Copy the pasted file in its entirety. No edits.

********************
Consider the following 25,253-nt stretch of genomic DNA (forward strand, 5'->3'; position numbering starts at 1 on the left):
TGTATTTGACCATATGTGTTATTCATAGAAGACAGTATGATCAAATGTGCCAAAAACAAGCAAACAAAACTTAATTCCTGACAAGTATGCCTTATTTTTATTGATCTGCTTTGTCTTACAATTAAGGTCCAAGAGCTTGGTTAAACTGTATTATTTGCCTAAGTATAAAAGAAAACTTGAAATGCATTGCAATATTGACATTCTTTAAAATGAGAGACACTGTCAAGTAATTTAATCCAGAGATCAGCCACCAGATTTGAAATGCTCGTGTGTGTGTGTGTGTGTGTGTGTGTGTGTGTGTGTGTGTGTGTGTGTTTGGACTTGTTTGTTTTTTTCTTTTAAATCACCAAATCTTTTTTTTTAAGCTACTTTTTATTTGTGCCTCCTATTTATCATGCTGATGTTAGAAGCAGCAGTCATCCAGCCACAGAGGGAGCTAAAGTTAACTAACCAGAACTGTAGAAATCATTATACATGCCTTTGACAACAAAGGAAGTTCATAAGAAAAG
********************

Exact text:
Consider the following 25,253-nt stretch of genomic DNA (forward strand, 5'->3'; position numbering starts at 1 on the left):
TGTATTTGACCATATGTGTTATTCATAGAAGACAGTATGATCAAATGTGCCAAAAACAAGCAAACAAAACTTAATTCCTGACAAGTATGCCTTATTTTTATTGATCTGCTTTGTCTTACAATTAAGGTCCAAGAGCTTGGTTAAACTGTATTATTTGCCTAAGTATAAAAGAAAACTTGAAATGCATTGCAATATTGACATTCTTTAAAATGAGAGACACTGTCAAGTAATTTAATCCAGAGATCAGCCACCAGATTTGAAATGCTCGTGTGTGTGTGTGTGTGTGTGTGTGTGTGTGTGTGTGTGTGTGTGTGTTTGGACTTGTTTGTTTTTTTCTTTTAAATCACCAAATCTTTTTTTTTAAGCTACTTTTTATTTGTGCCTCCTATTTATCATGCTGATGTTAGAAGCAGCAGTCATCCAGCCACAGAGGGAGCTAAAGTTAACTAACCAGAACTGTAGAAATCATTATACATGCCTTTGACAACAAAGGAAGTTCATAAGAAAAG